The footprint intensity of each country’s dietary consumption pattern (that is, its food EF intensity) provides information on the amount of BC needed by the food system of that country to provide residents with food. Footprint intensities are useful for cross-country comparisons and for assessing footprint reduction potentials. Footprint intensities are calculated by dividing the annual per capita FF of a country (expressed in gha per capita per year) by that country’s annual food supply data drawn from the FAO Food Balances (FBS) (expressed in kg per capita per year and kcal per capita per year), and are thus expressed in both gha kg−1 and gha kcal−1; for ease in data and results visualization, the latter is then converted in global square metres (global m2 per 1,000 kcal). FF intensities were here calculated by COICOP food macro-categories (Supplementary Table 1) and a few key food items (Supplementary Fig. G). While calculating footprint intensities for key products is straightforward, their calculation for COICOP food macro-categories requires matching the FBS database with the COICOP categories following the procedure stated here below.

Each FAO’s Food Balance Sheet presents a comprehensive picture of a country’s food supply during a reference period. For each food item—that is, each primary commodity and a number of processed commodities available for human consumption—data on the sources of supply and its utilization are shown. On the utilization side, a distinction is made between multiple food uses, including data on the food supplies available for human consumption. To calculate FF intensities for the EU-27 countries (gha per kg of product), food supply data (expressed in kg per capita per year) was first downloaded from the FBS database31 for the years 2014–2018 for each country. Supply quantity data from the FBS is provided per broad categories of food commodities (for example, item #2601 tomatoes and products) and each category thus needs to be associated with the COICOP food macro-categories classification used in the FF calculation.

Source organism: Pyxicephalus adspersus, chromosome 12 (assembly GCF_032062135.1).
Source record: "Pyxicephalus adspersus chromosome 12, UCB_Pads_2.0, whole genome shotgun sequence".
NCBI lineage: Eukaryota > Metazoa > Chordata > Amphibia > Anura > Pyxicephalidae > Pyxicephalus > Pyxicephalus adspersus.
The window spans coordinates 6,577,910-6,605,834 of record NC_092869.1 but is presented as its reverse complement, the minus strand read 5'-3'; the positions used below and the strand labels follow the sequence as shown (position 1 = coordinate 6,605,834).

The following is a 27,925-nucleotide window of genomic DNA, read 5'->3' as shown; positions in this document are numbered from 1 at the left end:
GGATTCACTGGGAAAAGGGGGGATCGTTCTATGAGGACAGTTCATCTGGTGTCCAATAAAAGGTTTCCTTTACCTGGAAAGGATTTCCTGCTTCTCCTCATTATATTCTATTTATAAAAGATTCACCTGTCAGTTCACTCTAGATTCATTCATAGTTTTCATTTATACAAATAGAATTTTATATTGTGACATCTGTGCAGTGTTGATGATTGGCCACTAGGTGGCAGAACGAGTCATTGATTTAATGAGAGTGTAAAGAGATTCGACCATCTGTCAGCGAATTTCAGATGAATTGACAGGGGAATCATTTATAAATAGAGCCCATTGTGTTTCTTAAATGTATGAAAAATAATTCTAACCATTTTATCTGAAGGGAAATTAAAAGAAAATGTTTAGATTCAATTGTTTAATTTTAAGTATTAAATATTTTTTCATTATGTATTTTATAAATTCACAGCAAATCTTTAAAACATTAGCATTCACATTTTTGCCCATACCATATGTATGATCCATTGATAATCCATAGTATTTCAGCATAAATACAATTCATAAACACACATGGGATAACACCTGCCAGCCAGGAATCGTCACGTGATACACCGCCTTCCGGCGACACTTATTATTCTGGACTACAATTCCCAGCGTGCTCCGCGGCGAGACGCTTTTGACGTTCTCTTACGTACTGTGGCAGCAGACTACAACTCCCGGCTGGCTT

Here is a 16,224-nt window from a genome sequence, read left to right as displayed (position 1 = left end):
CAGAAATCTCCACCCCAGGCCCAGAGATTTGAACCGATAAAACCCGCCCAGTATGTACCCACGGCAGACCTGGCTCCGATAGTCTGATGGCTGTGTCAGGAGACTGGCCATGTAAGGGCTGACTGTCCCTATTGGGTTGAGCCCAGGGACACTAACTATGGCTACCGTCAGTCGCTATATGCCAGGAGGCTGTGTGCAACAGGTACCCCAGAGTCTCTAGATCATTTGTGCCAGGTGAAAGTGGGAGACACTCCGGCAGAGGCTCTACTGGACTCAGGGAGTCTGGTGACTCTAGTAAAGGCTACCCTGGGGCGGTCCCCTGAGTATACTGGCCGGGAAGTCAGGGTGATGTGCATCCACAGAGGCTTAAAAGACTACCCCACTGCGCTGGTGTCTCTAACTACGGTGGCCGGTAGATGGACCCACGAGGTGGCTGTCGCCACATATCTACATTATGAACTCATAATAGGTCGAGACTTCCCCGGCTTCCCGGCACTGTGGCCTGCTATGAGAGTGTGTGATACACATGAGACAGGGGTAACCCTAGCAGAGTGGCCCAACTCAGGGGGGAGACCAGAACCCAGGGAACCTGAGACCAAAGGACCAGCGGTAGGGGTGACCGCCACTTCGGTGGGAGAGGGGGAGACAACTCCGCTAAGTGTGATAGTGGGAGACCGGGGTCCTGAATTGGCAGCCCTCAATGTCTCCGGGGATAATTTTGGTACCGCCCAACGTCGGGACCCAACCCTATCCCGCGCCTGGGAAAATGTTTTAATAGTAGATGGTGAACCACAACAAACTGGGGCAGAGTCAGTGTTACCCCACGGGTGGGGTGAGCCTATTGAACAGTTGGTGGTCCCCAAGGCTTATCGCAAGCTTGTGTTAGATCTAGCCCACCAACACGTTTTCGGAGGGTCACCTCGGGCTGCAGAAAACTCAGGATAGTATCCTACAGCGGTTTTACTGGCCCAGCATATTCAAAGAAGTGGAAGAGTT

The FBS-COICOP concordance is straightforward for most categories, although a few FBS categories contain several food derivates that fit into different COICOP categories: for instance, FBS category #2601 tomatoes and products includes tomato, tomato juice, paste of tomatoes and peeled tomatoes, which fit into different COICOP categories (Supplementary Fig. J). For these FBS categories, an intermediate step relying on the Central Product Classification (CPC) version 2.1 (ref. 55) is used to divide the FBS category into multiple subcategories. CPC is used as it represents an international coding standard providing a complete product classification covering all goods and services, with a correspondence to both the FAO FBS classification and the UN COICOP classification. Subcategories (mostly derived products) from CPC classification are then matched to COICOP subcategories based on the following allocation method: 2017 world crop trade data (that is, import data) drawn from the FAO56 are used to calculate the share of specific subcategories (for example, tomato juice) over the total import of all related items (for example, all tomato items); the obtained allocation percentage is then used to split the FAO food supply data into different COICOP categories (Supplementary Fig. J).